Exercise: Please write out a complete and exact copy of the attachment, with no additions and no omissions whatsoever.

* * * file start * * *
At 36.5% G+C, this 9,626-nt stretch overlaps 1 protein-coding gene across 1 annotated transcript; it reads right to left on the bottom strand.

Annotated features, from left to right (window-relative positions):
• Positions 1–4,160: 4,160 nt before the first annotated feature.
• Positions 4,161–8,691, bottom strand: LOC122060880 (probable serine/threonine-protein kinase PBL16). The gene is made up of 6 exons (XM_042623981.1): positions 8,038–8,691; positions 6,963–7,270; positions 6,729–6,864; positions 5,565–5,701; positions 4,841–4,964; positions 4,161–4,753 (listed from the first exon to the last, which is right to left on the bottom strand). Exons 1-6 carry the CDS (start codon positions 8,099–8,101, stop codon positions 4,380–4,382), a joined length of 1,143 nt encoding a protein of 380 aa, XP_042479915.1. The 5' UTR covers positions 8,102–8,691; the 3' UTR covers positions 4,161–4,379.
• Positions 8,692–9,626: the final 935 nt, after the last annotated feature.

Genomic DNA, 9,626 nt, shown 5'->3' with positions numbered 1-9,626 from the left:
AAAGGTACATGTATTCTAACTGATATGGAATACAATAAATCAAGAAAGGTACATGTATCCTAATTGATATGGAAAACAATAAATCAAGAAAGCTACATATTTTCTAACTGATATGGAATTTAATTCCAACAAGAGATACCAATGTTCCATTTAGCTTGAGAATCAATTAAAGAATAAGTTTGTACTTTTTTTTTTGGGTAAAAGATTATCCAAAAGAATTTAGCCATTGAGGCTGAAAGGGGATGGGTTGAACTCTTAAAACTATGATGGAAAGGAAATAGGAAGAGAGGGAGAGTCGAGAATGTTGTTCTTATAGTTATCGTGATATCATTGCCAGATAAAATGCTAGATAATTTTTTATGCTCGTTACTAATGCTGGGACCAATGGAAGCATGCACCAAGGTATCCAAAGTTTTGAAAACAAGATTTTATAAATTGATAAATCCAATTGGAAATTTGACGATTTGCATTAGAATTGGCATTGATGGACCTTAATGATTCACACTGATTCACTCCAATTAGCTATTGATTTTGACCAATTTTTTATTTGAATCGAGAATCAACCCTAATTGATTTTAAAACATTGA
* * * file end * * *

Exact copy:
At 36.5% G+C, this 9,626-nt stretch overlaps 1 protein-coding gene across 1 annotated transcript; it reads right to left on the bottom strand.

Annotated features, from left to right (window-relative positions):
• Positions 1–4,160: 4,160 nt before the first annotated feature.
• Positions 4,161–8,691, bottom strand: LOC122060880 (probable serine/threonine-protein kinase PBL16). The gene is made up of 6 exons (XM_042623981.1): positions 8,038–8,691; positions 6,963–7,270; positions 6,729–6,864; positions 5,565–5,701; positions 4,841–4,964; positions 4,161–4,753 (listed from the first exon to the last, which is right to left on the bottom strand). Exons 1-6 carry the CDS (start codon positions 8,099–8,101, stop codon positions 4,380–4,382), a joined length of 1,143 nt encoding a protein of 380 aa, XP_042479915.1. The 5' UTR covers positions 8,102–8,691; the 3' UTR covers positions 4,161–4,379.
• Positions 8,692–9,626: the final 935 nt, after the last annotated feature.

Genomic DNA, 9,626 nt, shown 5'->3' with positions numbered 1-9,626 from the left:
AAAGGTACATGTATTCTAACTGATATGGAATACAATAAATCAAGAAAGGTACATGTATCCTAATTGATATGGAAAACAATAAATCAAGAAAGCTACATATTTTCTAACTGATATGGAATTTAATTCCAACAAGAGATACCAATGTTCCATTTAGCTTGAGAATCAATTAAAGAATAAGTTTGTACTTTTTTTTTTGGGTAAAAGATTATCCAAAAGAATTTAGCCATTGAGGCTGAAAGGGGATGGGTTGAACTCTTAAAACTATGATGGAAAGGAAATAGGAAGAGAGGGAGAGTCGAGAATGTTGTTCTTATAGTTATCGTGATATCATTGCCAGATAAAATGCTAGATAATTTTTTATGCTCGTTACTAATGCTGGGACCAATGGAAGCATGCACCAAGGTATCCAAAGTTTTGAAAACAAGATTTTATAAATTGATAAATCCAATTGGAAATTTGACGATTTGCATTAGAATTGGCATTGATGGACCTTAATGATTCACACTGATTCACTCCAATTAGCTATTGATTTTGACCAATTTTTTATTTGAATCGAGAATCAACCCTAATTGATTTTAAAACATTGA